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The Death of Grooveshark

The Death of Grooveshark

Ah, Grooveshark. It was good while it lasted. Music fans across the globe are weeping the loss of this once amazing website. Those of us who surfed the world wide web on over to found just about every song that we desired. The Grooveshark music library was remarkably diverse. It featured everything from bubblegum pop to indie and even user created mix tapes. Grooveshark co-founder, Sam Tarantino, actually uploaded over 5,000 copyrighted songs to the music streaming service himself. At its peak, Grooveshark had a user base of 35 million music fans.

Grooveshark was sued by the four major record labels and proceeded to close up shop. The website’s closure represents a major blow for music fans and a significant boon to the music industry. It was only four years ago that Grooveshark was first sued by the top record labels for copyright infringement. Grooveshark survived that legal attack only to lose round two this past week. A judge ruled that the music streaming service must pay $736 million in damages to music industry record labels. The ruling essentially put the company out of business after nearly a full decade of operation.

Grooveshark executives posted a note to its fans last Thursday to explain why the website ceased its operations. The statement explained that Grooveshark failed to obtain licenses from those who held the rights to the majority of the uploaded songs.

“That was wrong,” the statement read. “We apologize. Without reservation.”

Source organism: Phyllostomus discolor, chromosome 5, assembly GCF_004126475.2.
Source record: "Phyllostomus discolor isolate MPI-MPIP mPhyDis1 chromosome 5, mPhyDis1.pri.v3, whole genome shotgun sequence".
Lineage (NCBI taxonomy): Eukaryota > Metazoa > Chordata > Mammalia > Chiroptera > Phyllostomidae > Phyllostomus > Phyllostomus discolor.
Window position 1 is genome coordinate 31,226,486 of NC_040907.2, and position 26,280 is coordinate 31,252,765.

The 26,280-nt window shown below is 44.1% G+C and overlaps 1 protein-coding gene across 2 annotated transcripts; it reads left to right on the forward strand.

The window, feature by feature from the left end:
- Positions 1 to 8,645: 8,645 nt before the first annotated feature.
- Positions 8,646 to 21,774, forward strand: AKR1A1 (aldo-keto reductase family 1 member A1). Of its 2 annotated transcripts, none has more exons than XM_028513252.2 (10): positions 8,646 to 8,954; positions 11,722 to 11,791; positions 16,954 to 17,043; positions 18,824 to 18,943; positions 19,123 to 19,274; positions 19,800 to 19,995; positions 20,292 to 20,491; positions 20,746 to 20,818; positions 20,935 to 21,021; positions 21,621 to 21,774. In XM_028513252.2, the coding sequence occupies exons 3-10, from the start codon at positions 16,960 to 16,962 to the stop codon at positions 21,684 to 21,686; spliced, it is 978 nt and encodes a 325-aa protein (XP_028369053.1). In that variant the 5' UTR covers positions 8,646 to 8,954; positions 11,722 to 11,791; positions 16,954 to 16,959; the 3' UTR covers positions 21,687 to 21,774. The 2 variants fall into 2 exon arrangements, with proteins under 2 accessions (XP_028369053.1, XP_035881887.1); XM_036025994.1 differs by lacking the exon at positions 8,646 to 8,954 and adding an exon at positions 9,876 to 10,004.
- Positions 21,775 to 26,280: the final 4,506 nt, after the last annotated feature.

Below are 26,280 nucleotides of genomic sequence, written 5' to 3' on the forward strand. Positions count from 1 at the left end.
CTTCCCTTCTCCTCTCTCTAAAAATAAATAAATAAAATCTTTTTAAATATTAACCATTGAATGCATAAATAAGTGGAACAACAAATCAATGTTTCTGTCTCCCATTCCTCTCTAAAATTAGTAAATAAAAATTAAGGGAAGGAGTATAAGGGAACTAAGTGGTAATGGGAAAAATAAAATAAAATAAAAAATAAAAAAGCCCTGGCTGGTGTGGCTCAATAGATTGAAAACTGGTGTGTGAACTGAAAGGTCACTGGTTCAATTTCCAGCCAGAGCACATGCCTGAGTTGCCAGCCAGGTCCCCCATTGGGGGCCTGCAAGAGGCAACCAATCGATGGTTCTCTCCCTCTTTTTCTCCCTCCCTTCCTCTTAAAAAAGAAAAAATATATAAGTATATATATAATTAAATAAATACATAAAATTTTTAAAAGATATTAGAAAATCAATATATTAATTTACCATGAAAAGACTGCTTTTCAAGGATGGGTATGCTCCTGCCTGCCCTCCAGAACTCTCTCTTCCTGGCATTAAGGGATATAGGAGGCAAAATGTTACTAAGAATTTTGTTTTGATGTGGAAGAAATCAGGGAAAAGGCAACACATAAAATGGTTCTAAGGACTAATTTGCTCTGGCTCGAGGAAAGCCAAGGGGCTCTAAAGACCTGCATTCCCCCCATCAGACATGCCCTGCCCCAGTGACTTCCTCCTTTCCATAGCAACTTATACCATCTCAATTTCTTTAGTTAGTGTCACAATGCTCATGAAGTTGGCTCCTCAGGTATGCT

It was quite the unexpected and abrupt ending to a widely lauded music platform. You could find just about everything on Grooveshark. Users were empowered to create their own playlists and save them for future use. The website also permitted users to stream full length albums, such as Thom Yorke’s Tomorrow’s Modern Boxes, that musicians routinely banished from other free streaming sites such as YouTube.

While Grooveshark representatives apologized for uploading music that they did not secure the rights to, many music fans feel that such an apology is not necessary. While we all want to be compensated for our labor, many music fans truly believe that musicians should not be able to make a living for simply creating music. Grooveshark served as an important platform that provided high quality streaming audio without those pesky advertisements that interrupt YouTube playlists. Grooveshark fans argue that the website exposed them to high quality music from bands that they otherwise would not have discovered. Many Grooveshark users will testify that they proceeded to spend money on concert tickets, t-shirts, hats, posters and even the albums of the artists that they discovered on the website.

Grooveshark’s fall represents a monumental victory for the major record labels. It is clear that music fans will only be able to access the music that they desire by suffering through YouTube advertisements, using illegal bit torrents or simply paying out of pocket. Pay for play services like Spotify, Apple’s iTunes and Jay Z’s Tidal stand to benefit the most from Grooveshark’s death. The website’s demise is reminiscent of the failures experienced by Napster, Grokster, LimeWire and just about every other free online music service outside of YouTube. Yet many music lovers are adamant that it is only a matter of time until another free music streaming service pops up to take Grooveshark’s place. If the major record labels sue that website into oblivion, another will arise, then another and so on. If one is willing to put in the work to find a free online music streaming service or bit torrent, he is likely to find it somewhere in the depths of the Internet. Executives at the top record labels are banking on the fact that most music fans will eventually give up on their search for free ear candy and shell out their hard earned cash for the music that they so dearly covet.

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